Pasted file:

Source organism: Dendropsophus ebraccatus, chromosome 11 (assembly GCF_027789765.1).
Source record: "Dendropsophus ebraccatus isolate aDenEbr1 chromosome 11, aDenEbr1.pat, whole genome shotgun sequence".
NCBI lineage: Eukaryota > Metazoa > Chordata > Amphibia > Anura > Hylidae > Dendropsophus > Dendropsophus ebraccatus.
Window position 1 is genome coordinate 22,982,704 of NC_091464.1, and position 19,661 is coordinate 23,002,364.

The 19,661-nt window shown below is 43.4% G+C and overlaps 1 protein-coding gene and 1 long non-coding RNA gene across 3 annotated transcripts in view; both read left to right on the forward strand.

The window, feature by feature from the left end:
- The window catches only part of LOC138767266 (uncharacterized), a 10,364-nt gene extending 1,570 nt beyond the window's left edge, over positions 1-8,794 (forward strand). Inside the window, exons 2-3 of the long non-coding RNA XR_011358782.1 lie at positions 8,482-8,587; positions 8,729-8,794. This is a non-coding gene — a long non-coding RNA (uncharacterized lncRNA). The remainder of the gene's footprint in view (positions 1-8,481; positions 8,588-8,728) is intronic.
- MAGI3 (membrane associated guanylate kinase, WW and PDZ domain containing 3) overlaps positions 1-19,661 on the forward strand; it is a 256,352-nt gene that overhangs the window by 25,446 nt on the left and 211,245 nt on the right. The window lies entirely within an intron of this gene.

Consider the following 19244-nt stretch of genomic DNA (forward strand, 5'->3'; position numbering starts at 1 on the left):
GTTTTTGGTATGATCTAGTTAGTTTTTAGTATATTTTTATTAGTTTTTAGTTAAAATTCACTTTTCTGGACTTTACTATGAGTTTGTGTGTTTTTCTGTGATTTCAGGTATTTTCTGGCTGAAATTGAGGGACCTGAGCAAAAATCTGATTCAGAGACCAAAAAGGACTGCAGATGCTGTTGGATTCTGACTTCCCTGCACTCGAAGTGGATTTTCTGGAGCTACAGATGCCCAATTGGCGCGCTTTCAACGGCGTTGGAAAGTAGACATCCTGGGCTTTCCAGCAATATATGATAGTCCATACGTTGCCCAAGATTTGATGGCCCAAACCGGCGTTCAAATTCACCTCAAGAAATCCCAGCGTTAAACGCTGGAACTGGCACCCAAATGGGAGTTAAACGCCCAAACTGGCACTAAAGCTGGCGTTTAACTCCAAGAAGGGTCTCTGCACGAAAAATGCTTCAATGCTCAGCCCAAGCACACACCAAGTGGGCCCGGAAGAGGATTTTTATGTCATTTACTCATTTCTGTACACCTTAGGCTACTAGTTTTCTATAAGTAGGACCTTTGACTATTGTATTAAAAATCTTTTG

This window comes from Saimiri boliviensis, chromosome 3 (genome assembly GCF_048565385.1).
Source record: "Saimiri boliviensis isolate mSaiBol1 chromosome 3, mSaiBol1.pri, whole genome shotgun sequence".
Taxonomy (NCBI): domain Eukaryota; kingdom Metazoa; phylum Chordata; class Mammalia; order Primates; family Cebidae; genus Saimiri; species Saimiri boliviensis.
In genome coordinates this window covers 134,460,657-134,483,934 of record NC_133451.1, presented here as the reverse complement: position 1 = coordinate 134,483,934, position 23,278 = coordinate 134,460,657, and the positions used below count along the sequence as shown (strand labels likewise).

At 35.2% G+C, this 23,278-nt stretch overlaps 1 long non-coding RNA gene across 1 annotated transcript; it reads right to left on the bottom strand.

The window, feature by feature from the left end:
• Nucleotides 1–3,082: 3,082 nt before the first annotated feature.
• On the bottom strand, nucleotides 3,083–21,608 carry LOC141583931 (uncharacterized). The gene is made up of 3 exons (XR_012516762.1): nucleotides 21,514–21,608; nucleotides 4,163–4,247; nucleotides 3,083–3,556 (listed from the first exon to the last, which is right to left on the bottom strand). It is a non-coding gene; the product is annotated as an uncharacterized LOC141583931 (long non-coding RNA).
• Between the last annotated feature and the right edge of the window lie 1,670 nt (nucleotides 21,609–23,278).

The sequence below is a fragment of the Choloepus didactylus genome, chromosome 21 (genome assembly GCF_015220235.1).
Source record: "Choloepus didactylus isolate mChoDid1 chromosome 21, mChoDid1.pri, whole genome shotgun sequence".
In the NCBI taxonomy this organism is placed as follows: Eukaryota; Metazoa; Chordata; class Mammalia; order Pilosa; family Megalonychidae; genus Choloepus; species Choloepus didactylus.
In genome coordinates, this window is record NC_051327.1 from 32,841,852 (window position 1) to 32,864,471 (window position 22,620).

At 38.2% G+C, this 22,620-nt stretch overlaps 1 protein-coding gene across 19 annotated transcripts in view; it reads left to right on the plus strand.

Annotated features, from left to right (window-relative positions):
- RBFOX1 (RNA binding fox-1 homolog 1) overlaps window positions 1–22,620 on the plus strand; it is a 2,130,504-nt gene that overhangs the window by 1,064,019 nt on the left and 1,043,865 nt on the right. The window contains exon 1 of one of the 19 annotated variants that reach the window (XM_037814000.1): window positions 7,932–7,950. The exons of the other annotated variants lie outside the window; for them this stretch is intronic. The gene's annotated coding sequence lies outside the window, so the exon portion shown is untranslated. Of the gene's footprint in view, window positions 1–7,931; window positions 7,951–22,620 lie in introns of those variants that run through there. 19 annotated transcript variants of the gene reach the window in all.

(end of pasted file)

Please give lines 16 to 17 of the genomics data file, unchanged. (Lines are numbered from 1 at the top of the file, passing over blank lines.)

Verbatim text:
The window, feature by feature from the left end:
• Nucleotides 1–3,082: 3,082 nt before the first annotated feature.